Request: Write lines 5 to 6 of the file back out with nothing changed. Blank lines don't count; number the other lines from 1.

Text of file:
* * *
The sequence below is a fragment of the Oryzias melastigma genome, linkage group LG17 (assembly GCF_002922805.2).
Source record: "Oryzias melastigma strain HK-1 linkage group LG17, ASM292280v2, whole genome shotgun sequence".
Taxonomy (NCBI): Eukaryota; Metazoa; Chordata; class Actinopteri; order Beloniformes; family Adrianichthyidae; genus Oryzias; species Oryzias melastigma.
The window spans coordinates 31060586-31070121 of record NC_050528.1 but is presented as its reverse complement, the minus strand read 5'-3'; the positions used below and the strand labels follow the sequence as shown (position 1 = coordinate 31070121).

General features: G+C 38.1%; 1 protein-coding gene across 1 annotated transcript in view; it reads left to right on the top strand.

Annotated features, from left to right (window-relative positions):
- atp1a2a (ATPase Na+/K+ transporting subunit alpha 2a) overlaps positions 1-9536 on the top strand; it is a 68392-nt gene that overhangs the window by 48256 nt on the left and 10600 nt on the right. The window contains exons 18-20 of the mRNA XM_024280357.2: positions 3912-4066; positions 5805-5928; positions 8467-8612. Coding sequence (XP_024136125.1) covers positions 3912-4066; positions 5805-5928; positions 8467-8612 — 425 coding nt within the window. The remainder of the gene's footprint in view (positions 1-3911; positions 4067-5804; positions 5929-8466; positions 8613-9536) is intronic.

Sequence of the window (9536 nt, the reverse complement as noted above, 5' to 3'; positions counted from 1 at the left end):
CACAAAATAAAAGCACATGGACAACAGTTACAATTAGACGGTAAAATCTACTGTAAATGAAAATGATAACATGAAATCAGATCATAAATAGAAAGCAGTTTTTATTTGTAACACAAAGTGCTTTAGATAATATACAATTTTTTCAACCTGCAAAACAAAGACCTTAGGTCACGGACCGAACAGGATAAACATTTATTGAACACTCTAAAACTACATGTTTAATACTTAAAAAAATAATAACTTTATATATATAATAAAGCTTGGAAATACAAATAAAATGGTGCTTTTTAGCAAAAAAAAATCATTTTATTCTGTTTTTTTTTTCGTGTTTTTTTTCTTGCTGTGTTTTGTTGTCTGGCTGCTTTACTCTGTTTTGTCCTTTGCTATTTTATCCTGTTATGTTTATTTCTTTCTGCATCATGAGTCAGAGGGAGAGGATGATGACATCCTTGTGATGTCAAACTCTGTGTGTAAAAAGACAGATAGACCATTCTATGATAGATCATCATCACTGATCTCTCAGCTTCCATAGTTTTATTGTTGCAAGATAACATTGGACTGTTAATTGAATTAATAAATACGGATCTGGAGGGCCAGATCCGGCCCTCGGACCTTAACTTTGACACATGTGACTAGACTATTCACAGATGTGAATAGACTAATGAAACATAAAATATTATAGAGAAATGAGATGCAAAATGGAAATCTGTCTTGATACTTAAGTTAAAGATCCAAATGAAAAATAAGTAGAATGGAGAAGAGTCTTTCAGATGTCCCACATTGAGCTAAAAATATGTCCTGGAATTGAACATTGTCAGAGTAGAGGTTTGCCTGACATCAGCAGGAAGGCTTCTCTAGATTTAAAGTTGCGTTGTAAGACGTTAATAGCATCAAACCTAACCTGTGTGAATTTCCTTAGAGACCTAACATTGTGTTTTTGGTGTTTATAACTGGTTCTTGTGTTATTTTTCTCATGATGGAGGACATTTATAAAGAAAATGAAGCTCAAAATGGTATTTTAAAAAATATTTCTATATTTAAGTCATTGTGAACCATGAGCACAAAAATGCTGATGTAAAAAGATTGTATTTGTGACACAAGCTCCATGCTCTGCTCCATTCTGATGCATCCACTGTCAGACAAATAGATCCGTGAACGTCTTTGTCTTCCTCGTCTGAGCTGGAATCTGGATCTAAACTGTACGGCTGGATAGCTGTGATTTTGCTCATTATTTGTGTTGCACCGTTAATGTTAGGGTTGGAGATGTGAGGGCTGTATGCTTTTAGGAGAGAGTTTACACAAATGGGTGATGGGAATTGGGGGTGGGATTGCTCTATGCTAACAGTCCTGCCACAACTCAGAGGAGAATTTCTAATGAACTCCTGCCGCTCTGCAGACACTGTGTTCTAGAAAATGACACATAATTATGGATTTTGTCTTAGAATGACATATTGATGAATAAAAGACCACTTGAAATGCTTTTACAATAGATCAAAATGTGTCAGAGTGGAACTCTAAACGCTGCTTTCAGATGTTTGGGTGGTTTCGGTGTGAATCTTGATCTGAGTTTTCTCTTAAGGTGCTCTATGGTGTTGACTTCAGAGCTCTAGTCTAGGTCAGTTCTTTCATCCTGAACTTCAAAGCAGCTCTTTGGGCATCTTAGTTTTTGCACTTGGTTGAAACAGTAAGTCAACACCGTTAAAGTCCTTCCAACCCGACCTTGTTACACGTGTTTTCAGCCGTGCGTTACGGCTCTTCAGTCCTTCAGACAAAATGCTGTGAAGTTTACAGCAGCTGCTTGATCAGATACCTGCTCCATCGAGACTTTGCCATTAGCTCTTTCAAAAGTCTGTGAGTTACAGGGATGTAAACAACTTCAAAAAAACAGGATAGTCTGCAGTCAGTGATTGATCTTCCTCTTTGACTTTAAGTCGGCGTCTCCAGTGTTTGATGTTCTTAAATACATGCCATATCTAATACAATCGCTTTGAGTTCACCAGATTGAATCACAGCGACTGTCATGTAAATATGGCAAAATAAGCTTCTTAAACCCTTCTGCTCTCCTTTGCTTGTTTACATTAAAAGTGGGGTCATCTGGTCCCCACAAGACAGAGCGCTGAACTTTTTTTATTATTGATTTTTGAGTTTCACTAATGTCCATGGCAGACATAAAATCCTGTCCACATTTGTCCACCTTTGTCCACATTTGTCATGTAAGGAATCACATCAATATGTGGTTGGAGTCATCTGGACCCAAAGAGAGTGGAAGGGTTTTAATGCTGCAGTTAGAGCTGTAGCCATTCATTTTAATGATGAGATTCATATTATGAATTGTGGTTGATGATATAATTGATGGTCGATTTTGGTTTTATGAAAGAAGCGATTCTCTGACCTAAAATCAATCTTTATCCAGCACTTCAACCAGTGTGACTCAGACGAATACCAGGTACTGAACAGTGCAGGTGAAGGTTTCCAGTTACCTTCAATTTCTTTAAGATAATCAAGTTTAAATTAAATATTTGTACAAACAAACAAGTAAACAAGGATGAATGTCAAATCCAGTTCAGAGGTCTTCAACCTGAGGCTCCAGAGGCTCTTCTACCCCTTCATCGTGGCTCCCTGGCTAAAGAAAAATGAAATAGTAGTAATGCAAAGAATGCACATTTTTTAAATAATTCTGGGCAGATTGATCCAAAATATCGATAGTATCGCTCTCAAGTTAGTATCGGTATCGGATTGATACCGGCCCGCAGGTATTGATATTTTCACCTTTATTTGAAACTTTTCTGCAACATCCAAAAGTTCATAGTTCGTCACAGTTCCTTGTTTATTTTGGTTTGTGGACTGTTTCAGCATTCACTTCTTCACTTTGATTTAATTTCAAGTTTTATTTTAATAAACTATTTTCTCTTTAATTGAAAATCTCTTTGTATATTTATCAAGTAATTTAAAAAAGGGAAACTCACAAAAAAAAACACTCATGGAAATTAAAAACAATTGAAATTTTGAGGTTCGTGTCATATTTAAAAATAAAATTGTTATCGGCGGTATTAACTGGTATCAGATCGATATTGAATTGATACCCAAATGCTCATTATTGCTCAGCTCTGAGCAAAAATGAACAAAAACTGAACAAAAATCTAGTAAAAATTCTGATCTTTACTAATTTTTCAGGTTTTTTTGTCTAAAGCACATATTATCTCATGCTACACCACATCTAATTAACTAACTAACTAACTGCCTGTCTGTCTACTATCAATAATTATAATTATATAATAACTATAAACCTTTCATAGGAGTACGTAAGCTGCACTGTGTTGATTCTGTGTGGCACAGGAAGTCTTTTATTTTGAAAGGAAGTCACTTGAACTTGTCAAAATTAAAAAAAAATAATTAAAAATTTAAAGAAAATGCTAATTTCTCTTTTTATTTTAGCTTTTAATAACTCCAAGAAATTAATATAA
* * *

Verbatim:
General features: G+C 38.1%; 1 protein-coding gene across 1 annotated transcript in view; it reads left to right on the top strand.

Annotated features, from left to right (window-relative positions):